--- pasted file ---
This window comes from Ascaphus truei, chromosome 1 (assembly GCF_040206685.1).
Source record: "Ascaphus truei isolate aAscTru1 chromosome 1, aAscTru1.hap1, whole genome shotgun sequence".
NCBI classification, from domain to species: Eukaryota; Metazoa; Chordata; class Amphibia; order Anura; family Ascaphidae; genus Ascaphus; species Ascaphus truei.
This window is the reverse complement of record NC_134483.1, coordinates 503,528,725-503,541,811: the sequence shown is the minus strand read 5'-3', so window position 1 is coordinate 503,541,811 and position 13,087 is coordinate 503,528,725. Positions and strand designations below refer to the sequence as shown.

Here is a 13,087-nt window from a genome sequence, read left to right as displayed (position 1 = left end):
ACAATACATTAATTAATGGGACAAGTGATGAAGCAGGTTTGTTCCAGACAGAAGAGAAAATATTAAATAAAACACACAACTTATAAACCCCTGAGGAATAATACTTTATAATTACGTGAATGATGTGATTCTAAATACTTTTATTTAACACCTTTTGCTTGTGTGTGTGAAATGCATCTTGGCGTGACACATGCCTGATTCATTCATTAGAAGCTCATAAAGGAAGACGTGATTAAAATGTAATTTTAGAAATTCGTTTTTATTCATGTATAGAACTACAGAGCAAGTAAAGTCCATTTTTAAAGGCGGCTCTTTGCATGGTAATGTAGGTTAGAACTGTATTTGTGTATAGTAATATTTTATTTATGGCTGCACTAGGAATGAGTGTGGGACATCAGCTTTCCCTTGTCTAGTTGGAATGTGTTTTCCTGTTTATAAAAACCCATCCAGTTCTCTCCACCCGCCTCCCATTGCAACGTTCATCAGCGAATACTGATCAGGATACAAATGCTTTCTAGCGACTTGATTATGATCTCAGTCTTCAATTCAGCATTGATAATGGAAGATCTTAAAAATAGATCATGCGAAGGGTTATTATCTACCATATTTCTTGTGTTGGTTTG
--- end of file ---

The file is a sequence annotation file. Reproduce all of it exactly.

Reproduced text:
This window comes from Ascaphus truei, chromosome 1 (assembly GCF_040206685.1).
Source record: "Ascaphus truei isolate aAscTru1 chromosome 1, aAscTru1.hap1, whole genome shotgun sequence".
NCBI classification, from domain to species: Eukaryota; Metazoa; Chordata; class Amphibia; order Anura; family Ascaphidae; genus Ascaphus; species Ascaphus truei.
This window is the reverse complement of record NC_134483.1, coordinates 503,528,725-503,541,811: the sequence shown is the minus strand read 5'-3', so window position 1 is coordinate 503,541,811 and position 13,087 is coordinate 503,528,725. Positions and strand designations below refer to the sequence as shown.

Here is a 13,087-nt window from a genome sequence, read left to right as displayed (position 1 = left end):
ACAATACATTAATTAATGGGACAAGTGATGAAGCAGGTTTGTTCCAGACAGAAGAGAAAATATTAAATAAAACACACAACTTATAAACCCCTGAGGAATAATACTTTATAATTACGTGAATGATGTGATTCTAAATACTTTTATTTAACACCTTTTGCTTGTGTGTGTGAAATGCATCTTGGCGTGACACATGCCTGATTCATTCATTAGAAGCTCATAAAGGAAGACGTGATTAAAATGTAATTTTAGAAATTCGTTTTTATTCATGTATAGAACTACAGAGCAAGTAAAGTCCATTTTTAAAGGCGGCTCTTTGCATGGTAATGTAGGTTAGAACTGTATTTGTGTATAGTAATATTTTATTTATGGCTGCACTAGGAATGAGTGTGGGACATCAGCTTTCCCTTGTCTAGTTGGAATGTGTTTTCCTGTTTATAAAAACCCATCCAGTTCTCTCCACCCGCCTCCCATTGCAACGTTCATCAGCGAATACTGATCAGGATACAAATGCTTTCTAGCGACTTGATTATGATCTCAGTCTTCAATTCAGCATTGATAATGGAAGATCTTAAAAATAGATCATGCGAAGGGTTATTATCTACCATATTTCTTGTGTTGGTTTG